Garda Commissioner Drew Harris has denied seeking to limit the role of part-time officers following legal claims when he held a senior role within the Police Service of Northern Ireland.
He appeared at an industrial tribunal in Belfast on Friday to give evidence in a claim by part-time police officers that they had been discriminated against in terms of how they were treated compared with full-time colleagues.
A group of more than 200 current and former part-time officers are involved in the claim.
Mr Harris served as Deputy Chief Constable of the PSNI from October 2014 under then Chief Constable George Hamilton.
He described management of resources, which included cuts and budget management, as being among his responsibilities.
In 2010, a group of 230 part-time police officers took an industrial tribunal case against the PSNI, claiming they were receiving less favourable treatment on the grounds of part-time status, entitlement to sick pay and holiday pay.
Friday’s hearing was told that in February 2015, the leadership of the PSNI was informed of a settlement offer and in the aftermath there was concern that more claims could be made by other part-time officers who had not been part of the action known as the Marks proceedings.
At that time there were around 462 part-time police officers in Northern Ireland who were required to do a minimum of 144 hours of service a year.
It was put to Mr Harris that it was then suggested part-time officers not be detailed for three months.
Mr Harris said a discussion of that is recorded in the minutes of a meeting on February 20 2015, but he was not sure if he led that discussion.
He also said that did not happen due to the operational requirement.
He described a review of part-time officers at that time as due to budget and efficient use of resources as well as the Marks case and other litigation.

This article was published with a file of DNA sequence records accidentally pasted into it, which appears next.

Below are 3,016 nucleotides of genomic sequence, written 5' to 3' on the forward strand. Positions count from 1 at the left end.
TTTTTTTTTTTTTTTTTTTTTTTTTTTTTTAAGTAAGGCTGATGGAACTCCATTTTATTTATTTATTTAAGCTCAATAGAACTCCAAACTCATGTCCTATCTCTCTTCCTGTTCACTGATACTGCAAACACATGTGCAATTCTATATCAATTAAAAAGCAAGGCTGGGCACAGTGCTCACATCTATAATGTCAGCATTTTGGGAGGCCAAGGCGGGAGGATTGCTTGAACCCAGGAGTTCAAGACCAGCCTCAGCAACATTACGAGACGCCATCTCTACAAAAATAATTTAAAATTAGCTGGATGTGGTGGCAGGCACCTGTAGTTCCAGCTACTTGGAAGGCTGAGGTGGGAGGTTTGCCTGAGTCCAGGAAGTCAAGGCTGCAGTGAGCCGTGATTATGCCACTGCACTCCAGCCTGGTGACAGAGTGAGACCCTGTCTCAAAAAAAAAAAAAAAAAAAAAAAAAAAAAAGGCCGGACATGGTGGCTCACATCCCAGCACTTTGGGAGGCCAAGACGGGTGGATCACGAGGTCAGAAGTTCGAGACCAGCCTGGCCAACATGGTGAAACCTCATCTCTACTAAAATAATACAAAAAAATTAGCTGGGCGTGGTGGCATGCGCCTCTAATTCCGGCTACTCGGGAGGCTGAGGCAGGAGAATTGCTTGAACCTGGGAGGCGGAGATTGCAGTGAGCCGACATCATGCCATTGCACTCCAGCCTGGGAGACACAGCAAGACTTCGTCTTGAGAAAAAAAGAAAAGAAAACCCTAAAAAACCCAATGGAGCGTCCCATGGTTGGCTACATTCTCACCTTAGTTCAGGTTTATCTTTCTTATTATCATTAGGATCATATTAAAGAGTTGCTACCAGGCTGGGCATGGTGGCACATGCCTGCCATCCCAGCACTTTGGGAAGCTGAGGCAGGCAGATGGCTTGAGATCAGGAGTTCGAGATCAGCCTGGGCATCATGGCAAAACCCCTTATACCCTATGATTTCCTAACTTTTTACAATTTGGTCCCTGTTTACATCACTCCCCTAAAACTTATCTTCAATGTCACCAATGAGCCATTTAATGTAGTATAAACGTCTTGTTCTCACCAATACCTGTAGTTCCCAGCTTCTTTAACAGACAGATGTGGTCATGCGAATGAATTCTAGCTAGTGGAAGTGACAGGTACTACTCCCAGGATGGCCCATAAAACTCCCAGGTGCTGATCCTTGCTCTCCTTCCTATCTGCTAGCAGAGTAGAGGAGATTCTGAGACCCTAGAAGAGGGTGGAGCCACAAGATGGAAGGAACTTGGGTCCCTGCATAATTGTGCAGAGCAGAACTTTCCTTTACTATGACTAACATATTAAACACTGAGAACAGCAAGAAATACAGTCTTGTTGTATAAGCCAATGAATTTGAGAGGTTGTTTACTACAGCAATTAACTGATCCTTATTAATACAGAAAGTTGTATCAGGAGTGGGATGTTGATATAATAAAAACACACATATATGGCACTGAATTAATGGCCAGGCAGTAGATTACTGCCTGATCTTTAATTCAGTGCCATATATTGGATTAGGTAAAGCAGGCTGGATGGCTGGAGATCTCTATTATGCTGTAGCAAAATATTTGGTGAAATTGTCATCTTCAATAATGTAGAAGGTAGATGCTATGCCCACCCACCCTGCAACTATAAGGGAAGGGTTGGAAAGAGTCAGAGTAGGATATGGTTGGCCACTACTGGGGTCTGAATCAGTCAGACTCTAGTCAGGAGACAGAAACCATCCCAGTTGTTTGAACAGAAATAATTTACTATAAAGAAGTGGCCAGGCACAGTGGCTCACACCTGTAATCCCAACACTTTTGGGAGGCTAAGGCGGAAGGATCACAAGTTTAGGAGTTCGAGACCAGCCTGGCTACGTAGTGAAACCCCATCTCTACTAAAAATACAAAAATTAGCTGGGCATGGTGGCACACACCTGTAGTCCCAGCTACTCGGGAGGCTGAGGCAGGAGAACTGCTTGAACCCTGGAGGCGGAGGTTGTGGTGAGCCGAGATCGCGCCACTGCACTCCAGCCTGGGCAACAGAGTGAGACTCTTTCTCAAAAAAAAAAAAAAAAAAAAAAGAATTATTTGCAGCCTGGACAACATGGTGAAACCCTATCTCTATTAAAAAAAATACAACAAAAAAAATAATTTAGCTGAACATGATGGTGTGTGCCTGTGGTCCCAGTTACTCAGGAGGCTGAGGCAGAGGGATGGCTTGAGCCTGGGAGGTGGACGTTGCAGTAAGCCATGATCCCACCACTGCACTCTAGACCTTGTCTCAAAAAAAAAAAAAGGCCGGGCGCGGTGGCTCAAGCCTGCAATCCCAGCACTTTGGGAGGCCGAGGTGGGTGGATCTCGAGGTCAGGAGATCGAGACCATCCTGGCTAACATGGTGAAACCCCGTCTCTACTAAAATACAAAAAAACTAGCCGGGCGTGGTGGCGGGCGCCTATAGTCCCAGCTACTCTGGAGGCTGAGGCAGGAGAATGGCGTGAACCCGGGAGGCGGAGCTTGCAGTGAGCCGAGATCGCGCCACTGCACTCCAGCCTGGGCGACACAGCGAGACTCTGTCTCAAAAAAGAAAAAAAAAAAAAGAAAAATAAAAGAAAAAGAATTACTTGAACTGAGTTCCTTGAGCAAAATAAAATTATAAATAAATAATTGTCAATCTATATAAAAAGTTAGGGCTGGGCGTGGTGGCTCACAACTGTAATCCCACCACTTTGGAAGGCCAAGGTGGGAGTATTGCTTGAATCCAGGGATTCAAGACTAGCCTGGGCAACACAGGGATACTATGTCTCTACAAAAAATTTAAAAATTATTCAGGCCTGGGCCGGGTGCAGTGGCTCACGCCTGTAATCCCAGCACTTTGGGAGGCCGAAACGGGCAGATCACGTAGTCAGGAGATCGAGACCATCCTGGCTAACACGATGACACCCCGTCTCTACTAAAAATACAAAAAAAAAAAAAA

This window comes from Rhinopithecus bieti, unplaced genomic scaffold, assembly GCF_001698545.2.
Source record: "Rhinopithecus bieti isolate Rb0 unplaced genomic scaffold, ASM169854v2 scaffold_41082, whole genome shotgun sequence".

“We had to consider all options, all options on the table in terms of managing this situation,” he said.
Describing his role as being concerned with the effective and efficient use of resources, he said the part-time officers were “effective to a point”.
The job description for the last recruitment of part time officers, which took place in 2004 and 2006, was read to the hearing, and included duties of full-time officers including patrolling, making arrests and processing, interviewing victims and witnesses.
Mr Harris said there were many developments in policing in the 2000s, and recommendations for improvements from bodies such as the Northern Ireland Policing Board and the Police Ombudsman.
Among these included training to create specialist officers to attend incidents of domestic violence.
“There was a lack of uniformity and consistency around how POPT (police officers part time) were being utilised,” he said.
“I’m aware that some POPT were performing minimum duties or no duties.”
It was put to Mr Harris that the cost of 462 part-time officers was the equivalent of 27 full-time officers.
Mr Harris said that was purely based on salary costs, and did not take into account support costs.
A further hearing is set to take place in January.